Breve - Length


The breve sign indicates a short vowel, as opposed to the macron ¯ which indicates long vowels, in academic transcription. It is often used this way in dictionaries and textbooks of Latin, Ancient Greek, Tuareg and other languages. (However, there is a frequent convention of indicating only the long vowels: it is then understood that a vowel with no macron is short.)

In Cyrillic script, a breve is used for Й (a semivowel I). In Belarusian, it is used for both the Cyrillic Ў (semivowel U) and in the Latin (Łacinka) Ŭ. Ў was also used in Cyrillic Uzbek under the Soviet Union. The Moldovan Cyrillic alphabet uses a breve for Ӂ (the equivalent of G before E or I in the Latin script). In Chuvash, a breve is used for Cyrillic letters Ӑ (A-breve) and Ӗ (E-breve). Note that traditional Cyrillic breve differs in shape, being thicker on the edges of the curve and thinner in the middle, from the Latin one. In Latin types, the shape becomes “ears”-like.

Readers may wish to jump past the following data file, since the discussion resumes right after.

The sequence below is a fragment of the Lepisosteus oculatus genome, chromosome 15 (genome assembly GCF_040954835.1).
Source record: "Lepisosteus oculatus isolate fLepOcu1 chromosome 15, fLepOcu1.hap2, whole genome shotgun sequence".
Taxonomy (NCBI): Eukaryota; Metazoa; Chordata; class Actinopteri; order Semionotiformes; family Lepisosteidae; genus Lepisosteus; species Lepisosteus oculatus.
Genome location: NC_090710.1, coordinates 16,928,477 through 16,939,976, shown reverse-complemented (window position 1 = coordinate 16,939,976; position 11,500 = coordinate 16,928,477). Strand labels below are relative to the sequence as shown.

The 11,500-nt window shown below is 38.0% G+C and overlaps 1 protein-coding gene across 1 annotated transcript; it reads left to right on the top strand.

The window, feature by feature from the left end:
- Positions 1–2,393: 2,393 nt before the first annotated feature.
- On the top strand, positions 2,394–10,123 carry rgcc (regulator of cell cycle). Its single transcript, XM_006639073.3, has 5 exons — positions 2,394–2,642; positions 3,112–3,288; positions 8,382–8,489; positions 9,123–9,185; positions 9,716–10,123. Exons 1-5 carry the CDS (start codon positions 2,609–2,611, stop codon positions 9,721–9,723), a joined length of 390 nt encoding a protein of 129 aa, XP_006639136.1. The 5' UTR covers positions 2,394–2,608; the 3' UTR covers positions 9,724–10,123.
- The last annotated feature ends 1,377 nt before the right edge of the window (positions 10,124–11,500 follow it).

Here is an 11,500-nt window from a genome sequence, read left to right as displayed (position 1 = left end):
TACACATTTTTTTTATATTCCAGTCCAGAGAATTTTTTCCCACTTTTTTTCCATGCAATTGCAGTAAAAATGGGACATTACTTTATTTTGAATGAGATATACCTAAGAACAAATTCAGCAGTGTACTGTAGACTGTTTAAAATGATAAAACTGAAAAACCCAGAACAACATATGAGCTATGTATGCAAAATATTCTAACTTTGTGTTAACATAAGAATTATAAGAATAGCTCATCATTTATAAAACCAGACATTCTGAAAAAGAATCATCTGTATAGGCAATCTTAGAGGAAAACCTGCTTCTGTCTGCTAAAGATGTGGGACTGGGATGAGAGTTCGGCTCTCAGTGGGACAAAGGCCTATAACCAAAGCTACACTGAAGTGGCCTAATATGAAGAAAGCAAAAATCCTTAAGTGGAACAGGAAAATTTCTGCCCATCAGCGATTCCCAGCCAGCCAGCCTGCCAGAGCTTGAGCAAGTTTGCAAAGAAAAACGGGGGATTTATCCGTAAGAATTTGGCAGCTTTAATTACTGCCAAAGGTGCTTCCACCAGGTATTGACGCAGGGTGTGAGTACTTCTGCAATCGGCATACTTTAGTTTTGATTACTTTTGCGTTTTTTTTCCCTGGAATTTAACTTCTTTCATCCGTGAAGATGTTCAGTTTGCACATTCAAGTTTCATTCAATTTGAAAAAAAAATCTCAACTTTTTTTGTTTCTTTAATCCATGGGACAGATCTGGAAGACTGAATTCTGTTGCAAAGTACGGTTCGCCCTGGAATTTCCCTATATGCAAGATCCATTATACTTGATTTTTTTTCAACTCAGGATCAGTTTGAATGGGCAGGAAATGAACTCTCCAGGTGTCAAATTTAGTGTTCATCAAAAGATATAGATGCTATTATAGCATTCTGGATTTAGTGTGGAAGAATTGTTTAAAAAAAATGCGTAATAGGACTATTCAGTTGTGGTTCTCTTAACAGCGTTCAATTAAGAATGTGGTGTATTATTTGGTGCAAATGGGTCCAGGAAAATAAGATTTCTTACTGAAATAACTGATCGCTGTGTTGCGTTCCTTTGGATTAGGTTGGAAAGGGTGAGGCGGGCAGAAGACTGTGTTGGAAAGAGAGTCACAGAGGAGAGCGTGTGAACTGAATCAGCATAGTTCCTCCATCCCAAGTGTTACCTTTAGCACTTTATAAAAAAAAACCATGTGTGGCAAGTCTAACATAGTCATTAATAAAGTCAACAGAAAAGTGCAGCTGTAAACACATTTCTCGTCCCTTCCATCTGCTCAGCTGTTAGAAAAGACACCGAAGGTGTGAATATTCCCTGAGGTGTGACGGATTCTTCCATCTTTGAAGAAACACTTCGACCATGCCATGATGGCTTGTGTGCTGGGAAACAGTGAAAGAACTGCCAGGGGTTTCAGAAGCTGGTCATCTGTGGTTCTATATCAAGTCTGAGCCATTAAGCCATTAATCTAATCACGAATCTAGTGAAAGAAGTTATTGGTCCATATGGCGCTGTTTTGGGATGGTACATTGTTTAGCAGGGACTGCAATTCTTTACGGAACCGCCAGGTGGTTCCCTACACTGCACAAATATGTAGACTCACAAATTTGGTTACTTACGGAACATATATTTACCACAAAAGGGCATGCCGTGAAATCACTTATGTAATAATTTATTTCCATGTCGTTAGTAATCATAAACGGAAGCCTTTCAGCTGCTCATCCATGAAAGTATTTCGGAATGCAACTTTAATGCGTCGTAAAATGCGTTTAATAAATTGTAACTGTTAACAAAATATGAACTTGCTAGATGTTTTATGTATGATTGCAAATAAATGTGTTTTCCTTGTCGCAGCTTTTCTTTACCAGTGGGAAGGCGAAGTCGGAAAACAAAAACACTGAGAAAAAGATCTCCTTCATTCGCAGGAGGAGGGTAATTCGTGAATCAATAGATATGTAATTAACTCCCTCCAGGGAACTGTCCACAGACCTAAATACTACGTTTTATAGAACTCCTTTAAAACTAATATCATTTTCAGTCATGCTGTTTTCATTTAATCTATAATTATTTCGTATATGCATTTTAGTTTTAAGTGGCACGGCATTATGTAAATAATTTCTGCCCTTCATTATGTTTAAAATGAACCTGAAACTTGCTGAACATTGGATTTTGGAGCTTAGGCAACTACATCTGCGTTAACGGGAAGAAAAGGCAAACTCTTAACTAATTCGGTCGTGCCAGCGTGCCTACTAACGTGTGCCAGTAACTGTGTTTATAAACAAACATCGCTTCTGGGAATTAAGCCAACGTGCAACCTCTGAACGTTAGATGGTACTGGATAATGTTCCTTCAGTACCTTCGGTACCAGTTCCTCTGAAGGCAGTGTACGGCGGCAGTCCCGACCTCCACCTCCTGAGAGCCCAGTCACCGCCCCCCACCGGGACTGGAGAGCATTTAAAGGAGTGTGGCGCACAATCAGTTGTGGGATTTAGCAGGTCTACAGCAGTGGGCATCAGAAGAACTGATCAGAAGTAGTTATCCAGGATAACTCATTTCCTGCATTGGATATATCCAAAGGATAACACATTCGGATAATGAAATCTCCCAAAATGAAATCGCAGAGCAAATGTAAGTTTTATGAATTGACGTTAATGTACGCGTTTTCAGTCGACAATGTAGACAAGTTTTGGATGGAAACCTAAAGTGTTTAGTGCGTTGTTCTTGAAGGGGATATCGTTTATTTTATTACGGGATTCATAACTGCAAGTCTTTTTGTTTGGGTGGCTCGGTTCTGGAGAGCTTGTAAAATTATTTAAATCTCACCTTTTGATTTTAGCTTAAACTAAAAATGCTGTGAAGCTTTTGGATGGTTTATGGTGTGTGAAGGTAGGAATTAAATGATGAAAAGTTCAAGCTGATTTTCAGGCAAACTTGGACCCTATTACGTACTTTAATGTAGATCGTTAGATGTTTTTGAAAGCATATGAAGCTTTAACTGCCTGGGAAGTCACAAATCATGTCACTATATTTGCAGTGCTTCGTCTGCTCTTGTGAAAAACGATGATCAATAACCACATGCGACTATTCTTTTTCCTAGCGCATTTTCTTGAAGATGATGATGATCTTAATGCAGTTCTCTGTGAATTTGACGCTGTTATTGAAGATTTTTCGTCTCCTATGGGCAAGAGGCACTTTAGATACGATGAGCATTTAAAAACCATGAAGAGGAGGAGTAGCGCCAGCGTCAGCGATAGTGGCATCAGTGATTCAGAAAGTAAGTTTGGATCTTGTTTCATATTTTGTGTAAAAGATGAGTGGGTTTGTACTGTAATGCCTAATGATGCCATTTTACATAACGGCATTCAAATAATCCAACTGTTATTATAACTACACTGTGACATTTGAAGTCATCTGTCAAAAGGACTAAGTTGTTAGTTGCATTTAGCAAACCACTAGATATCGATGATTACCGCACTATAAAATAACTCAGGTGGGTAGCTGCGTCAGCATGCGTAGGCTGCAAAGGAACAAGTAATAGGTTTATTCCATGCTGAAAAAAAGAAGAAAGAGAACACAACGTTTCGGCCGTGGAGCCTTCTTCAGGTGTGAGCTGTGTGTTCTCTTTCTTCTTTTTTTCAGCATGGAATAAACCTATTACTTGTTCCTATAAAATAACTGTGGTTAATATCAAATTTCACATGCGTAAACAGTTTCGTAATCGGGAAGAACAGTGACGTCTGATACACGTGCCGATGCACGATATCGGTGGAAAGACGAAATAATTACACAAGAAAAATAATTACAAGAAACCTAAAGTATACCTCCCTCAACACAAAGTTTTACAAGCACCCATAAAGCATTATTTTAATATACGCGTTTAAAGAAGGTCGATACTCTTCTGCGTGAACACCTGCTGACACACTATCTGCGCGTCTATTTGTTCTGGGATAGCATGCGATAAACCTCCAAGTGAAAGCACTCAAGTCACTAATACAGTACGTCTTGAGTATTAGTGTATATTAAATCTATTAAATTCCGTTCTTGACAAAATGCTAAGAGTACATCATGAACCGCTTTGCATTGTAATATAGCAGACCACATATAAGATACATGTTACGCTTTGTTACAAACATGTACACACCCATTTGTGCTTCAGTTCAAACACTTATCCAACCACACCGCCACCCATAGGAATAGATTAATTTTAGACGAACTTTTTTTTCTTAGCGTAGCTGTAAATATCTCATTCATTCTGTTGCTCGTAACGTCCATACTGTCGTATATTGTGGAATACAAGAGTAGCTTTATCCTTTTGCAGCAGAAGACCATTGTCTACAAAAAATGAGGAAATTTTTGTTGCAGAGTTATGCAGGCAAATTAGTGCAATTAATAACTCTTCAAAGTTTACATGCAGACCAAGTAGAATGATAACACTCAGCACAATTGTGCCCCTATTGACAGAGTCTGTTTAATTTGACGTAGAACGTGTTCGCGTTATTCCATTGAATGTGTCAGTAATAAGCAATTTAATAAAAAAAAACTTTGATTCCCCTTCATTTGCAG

In Esperanto, it is used above the u to form a non-syllabic u, similar to the sound of an English w.

In the transcription of Sinhala, the breve over an m or an n indicates a prenasalized consonant; for example, n̆da is used to represent .

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